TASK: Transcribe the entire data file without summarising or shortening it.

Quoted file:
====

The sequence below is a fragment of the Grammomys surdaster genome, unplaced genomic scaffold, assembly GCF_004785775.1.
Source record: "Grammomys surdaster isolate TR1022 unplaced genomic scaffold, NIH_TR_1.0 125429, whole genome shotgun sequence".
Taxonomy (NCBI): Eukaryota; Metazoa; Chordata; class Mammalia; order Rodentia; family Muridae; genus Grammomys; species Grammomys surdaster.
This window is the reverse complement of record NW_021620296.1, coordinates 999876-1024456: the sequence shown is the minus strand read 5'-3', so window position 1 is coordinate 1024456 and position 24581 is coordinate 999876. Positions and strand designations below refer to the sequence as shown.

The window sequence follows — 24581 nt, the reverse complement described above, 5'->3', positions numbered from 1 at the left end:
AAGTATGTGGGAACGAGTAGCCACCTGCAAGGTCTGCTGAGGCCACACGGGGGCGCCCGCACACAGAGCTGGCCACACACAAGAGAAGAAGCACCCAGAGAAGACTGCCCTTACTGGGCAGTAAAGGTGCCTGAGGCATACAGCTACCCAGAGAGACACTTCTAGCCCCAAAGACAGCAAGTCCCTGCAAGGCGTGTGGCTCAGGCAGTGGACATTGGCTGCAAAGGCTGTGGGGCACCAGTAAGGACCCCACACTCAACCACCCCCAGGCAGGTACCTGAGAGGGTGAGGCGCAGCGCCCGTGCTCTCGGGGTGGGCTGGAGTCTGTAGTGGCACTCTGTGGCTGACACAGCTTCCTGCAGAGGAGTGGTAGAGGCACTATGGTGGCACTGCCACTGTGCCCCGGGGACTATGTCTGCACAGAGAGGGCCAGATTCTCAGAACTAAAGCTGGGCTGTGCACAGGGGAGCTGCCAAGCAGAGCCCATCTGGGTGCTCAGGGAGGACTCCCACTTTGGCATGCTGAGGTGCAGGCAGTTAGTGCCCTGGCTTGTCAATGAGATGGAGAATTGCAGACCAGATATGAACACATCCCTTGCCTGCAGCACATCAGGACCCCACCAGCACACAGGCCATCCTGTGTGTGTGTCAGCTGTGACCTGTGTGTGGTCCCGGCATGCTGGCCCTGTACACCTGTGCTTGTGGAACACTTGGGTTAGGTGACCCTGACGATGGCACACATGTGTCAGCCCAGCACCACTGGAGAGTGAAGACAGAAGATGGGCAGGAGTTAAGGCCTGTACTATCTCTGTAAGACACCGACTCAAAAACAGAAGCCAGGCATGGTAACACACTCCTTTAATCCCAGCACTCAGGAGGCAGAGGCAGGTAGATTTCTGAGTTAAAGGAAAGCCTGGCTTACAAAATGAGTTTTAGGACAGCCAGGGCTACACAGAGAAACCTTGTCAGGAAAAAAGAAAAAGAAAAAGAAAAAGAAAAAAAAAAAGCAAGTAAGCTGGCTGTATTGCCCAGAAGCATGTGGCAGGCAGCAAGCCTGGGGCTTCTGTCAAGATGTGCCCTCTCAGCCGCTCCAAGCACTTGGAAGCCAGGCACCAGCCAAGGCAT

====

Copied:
The sequence below is a fragment of the Grammomys surdaster genome, unplaced genomic scaffold, assembly GCF_004785775.1.
Source record: "Grammomys surdaster isolate TR1022 unplaced genomic scaffold, NIH_TR_1.0 125429, whole genome shotgun sequence".
Taxonomy (NCBI): Eukaryota; Metazoa; Chordata; class Mammalia; order Rodentia; family Muridae; genus Grammomys; species Grammomys surdaster.
This window is the reverse complement of record NW_021620296.1, coordinates 999876-1024456: the sequence shown is the minus strand read 5'-3', so window position 1 is coordinate 1024456 and position 24581 is coordinate 999876. Positions and strand designations below refer to the sequence as shown.

The window sequence follows — 24581 nt, the reverse complement described above, 5'->3', positions numbered from 1 at the left end:
AAGTATGTGGGAACGAGTAGCCACCTGCAAGGTCTGCTGAGGCCACACGGGGGCGCCCGCACACAGAGCTGGCCACACACAAGAGAAGAAGCACCCAGAGAAGACTGCCCTTACTGGGCAGTAAAGGTGCCTGAGGCATACAGCTACCCAGAGAGACACTTCTAGCCCCAAAGACAGCAAGTCCCTGCAAGGCGTGTGGCTCAGGCAGTGGACATTGGCTGCAAAGGCTGTGGGGCACCAGTAAGGACCCCACACTCAACCACCCCCAGGCAGGTACCTGAGAGGGTGAGGCGCAGCGCCCGTGCTCTCGGGGTGGGCTGGAGTCTGTAGTGGCACTCTGTGGCTGACACAGCTTCCTGCAGAGGAGTGGTAGAGGCACTATGGTGGCACTGCCACTGTGCCCCGGGGACTATGTCTGCACAGAGAGGGCCAGATTCTCAGAACTAAAGCTGGGCTGTGCACAGGGGAGCTGCCAAGCAGAGCCCATCTGGGTGCTCAGGGAGGACTCCCACTTTGGCATGCTGAGGTGCAGGCAGTTAGTGCCCTGGCTTGTCAATGAGATGGAGAATTGCAGACCAGATATGAACACATCCCTTGCCTGCAGCACATCAGGACCCCACCAGCACACAGGCCATCCTGTGTGTGTGTCAGCTGTGACCTGTGTGTGGTCCCGGCATGCTGGCCCTGTACACCTGTGCTTGTGGAACACTTGGGTTAGGTGACCCTGACGATGGCACACATGTGTCAGCCCAGCACCACTGGAGAGTGAAGACAGAAGATGGGCAGGAGTTAAGGCCTGTACTATCTCTGTAAGACACCGACTCAAAAACAGAAGCCAGGCATGGTAACACACTCCTTTAATCCCAGCACTCAGGAGGCAGAGGCAGGTAGATTTCTGAGTTAAAGGAAAGCCTGGCTTACAAAATGAGTTTTAGGACAGCCAGGGCTACACAGAGAAACCTTGTCAGGAAAAAAGAAAAAGAAAAAGAAAAAGAAAAAAAAAAAGCAAGTAAGCTGGCTGTATTGCCCAGAAGCATGTGGCAGGCAGCAAGCCTGGGGCTTCTGTCAAGATGTGCCCTCTCAGCCGCTCCAAGCACTTGGAAGCCAGGCACCAGCCAAGGCAT